Recycled Paper

In the late 1990’s, after graduation from the former Alberta College of Art, I started using paper shred product of various types in my work, from confidential material salvaged from the recycling bin of an office, shredded personal files, $2 bills obtained from the Government of Canada, newspapers, fictional novels, yard waste, etc. I began playing around with the various ways the materials could be manipulated, depending on how the paper materials were shredded and/or layered onto a surface. I became quite intrigued with how I could play with meaning and the dynamic between paper shred content and the art titling process. The paper I reused was always printed material, so developing a work that drew from layers of meaning, based on the printed content, became one of my main interests in the evolution of the series.  The below gallery of images documents a fairly complete representation of the work I produced using recycle paper, having recently revisited with the purging of my mother and grandmother’s estates in 2019. Many of these works were exhibited in galleries across Canada at the time of production and are in either private or public collections.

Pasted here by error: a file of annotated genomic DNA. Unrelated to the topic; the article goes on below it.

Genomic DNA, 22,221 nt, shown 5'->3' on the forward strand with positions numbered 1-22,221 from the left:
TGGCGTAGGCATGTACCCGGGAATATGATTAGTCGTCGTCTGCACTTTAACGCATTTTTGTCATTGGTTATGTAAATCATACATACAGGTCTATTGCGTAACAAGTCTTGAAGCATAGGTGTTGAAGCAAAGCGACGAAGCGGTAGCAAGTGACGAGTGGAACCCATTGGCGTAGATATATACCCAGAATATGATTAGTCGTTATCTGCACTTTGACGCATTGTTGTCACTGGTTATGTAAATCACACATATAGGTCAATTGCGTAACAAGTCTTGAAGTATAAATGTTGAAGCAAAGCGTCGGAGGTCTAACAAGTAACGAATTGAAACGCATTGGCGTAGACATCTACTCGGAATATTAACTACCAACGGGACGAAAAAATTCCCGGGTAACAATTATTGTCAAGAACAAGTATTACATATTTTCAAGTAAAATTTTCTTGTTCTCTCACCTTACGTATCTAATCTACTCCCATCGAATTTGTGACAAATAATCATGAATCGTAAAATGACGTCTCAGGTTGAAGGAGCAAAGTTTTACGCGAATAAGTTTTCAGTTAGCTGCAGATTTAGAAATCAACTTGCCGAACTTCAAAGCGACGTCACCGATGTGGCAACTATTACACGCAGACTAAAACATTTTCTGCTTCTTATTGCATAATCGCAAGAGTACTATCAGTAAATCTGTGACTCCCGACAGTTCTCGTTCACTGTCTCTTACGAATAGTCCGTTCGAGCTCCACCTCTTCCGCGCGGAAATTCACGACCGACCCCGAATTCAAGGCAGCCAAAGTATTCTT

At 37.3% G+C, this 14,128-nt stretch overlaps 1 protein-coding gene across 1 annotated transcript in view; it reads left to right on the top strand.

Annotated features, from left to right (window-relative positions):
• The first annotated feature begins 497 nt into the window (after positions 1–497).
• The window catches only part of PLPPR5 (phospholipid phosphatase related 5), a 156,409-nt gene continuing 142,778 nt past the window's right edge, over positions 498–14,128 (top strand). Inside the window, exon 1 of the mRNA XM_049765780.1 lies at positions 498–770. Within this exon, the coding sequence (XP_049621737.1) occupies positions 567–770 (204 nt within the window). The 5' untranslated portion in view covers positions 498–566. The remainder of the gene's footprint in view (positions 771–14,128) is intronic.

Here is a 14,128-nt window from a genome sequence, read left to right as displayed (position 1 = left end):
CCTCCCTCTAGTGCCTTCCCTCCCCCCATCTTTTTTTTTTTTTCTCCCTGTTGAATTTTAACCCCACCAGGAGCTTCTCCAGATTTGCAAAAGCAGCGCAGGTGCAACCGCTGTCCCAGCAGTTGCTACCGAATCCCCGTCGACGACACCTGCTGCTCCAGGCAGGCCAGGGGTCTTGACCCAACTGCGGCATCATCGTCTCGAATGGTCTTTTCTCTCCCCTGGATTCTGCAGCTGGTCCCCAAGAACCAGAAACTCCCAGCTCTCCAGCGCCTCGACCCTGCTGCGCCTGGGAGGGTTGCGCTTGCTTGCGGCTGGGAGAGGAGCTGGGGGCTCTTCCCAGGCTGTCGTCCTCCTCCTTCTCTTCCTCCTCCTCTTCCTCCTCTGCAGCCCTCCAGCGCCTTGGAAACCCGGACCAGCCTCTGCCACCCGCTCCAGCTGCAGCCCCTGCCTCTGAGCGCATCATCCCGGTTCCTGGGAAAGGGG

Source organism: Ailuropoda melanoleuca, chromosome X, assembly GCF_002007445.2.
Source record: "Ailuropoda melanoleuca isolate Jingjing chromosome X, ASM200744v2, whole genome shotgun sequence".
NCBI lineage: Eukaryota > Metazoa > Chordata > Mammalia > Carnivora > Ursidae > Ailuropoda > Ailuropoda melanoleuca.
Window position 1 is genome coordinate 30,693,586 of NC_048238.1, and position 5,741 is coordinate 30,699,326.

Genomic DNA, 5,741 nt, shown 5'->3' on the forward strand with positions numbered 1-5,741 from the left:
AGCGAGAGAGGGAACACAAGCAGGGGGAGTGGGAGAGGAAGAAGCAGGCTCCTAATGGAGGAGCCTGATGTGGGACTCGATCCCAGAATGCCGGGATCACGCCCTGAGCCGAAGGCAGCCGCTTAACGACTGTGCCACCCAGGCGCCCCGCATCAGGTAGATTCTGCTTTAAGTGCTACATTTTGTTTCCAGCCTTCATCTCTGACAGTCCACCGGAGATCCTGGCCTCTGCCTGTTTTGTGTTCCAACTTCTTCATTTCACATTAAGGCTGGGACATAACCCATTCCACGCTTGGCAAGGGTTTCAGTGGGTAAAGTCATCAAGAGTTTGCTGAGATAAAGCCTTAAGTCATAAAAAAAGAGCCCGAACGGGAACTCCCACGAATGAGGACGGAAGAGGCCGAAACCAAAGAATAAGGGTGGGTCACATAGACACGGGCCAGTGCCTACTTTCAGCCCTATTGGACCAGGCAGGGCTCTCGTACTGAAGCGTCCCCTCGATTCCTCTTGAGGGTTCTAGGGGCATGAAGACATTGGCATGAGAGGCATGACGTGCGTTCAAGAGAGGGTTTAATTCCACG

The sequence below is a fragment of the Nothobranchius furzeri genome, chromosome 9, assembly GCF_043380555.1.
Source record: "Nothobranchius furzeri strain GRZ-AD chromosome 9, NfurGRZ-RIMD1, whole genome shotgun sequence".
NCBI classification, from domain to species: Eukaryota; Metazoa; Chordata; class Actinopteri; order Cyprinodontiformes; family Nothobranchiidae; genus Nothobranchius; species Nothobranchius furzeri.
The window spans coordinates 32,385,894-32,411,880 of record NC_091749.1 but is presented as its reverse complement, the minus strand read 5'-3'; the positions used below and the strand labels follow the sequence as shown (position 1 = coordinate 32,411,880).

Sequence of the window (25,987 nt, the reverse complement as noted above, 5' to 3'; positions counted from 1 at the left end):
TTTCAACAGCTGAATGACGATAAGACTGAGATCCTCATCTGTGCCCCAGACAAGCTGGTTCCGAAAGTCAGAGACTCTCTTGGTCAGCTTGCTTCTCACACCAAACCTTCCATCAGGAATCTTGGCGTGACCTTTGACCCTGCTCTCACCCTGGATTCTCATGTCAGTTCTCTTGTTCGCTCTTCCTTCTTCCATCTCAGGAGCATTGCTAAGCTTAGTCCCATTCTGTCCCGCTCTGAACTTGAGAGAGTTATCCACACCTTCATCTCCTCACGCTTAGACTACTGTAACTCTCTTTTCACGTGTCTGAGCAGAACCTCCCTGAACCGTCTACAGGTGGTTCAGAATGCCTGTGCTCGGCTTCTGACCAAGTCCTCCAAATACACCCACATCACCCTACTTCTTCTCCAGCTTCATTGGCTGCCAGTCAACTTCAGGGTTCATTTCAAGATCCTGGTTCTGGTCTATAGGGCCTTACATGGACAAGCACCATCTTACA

Excerpt from David Wagner’s Essay, Still Life(s) with Adjectives, Southern Alberta Art Gallery, 1997
Angela Inglis’s works explore the qualities of ideas through reference to the physical record of their existence. Information – in formats such as phone books, newspapers, photocopied images and handwritten notes – is the raw material from which the artist builds her works. The source of this information, the human perspicacity for organizing ideas into forms that we can hold or see, is the subject of the work. By making our ideas physical, we render them malleable. They can thus be moved around, put away, put next to one another or put under different lights. Under Inglis’ control, ideas are cut apart into pieces of data and reorganized into something new. The final results are like memorial artifacts of the original materials. They stand in mute testimony to the ideas the represent and, like relics contained in cathedrals, possess some of the substance of what they once were but no longer serve all of their original functions.

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